microRNA-31/factor-inhibiting hypoxia-inducible factor 1 nexus regulates keratinocyte differentiation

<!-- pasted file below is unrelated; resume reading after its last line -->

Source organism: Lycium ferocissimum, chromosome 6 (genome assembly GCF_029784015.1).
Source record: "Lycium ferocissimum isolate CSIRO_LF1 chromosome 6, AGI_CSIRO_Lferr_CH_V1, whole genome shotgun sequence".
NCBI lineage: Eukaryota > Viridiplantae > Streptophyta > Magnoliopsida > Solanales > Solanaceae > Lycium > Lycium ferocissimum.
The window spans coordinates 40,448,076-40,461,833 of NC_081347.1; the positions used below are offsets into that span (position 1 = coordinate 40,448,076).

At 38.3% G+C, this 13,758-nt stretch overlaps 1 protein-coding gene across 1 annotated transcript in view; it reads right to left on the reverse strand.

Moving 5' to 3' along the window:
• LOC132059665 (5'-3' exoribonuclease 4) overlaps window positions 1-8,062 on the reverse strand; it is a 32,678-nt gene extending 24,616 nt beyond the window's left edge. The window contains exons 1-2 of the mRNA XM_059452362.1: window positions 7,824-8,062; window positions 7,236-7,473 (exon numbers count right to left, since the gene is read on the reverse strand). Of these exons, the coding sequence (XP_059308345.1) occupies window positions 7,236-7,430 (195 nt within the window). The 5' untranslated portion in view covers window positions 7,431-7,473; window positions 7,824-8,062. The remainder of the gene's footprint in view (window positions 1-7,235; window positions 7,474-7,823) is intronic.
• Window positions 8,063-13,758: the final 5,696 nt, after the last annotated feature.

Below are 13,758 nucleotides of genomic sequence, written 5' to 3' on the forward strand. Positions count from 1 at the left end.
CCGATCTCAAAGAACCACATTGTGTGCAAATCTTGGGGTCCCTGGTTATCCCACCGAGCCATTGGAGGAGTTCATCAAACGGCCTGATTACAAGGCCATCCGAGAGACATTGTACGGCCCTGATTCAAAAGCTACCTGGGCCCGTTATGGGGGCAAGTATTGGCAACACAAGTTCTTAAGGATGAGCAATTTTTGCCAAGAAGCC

Notch plays a critical role in the transition from proliferation to differentiation in the epidermis and corneal epithelium. Furthermore, aberrant Notch signaling is a feature of diseases like psoriasis, eczema, nonmelanoma skin cancer, and melanoma where differentiation and proliferation are impaired. Whereas much is known about the downstream events following Notch signaling, factors responsible for negatively regulating Notch receptor signaling after ligand activation are incompletely understood. Notch can undergo hydroxylation by factor-inhibiting hypoxia-inducible factor 1 (FIH-1); however, the biological significance of this phenomenon is unclear. Here we show that FIH-1 expression is up-regulated in diseased epidermis and corneal epithelium. Elevating FIH-1 levels in primary human epidermal keratinocytes (HEKs) and human corneal epithelial keratinocytes (HCEKs) impairs differentiation in submerged cultures and in a “three-dimensional” organotypic raft model of human epidermis, in part, via a coordinate decrease in Notch signaling. Knockdown of FIH-1 enhances keratinocyte differentiation. Loss of FIH-1 in vivo increased Notch activity in the limbal epithelium, resulting in a more differentiated phenotype. microRNA-31 (miR-31) is an endogenous negative regulator of FIH-1 expression that results in keratinocyte differentiation, mediated by Notch activation. Ectopically expressing miR-31 in an undifferentiated corneal epithelial cell line promotes differentiation and recapitulates a corneal epithelium in a three-dimensional raft culture model. Our results define a previously unknown mechanism for keratinocyte fate decisions where Notch signaling potential is, in part, controlled through a miR-31/FIH-1 nexus.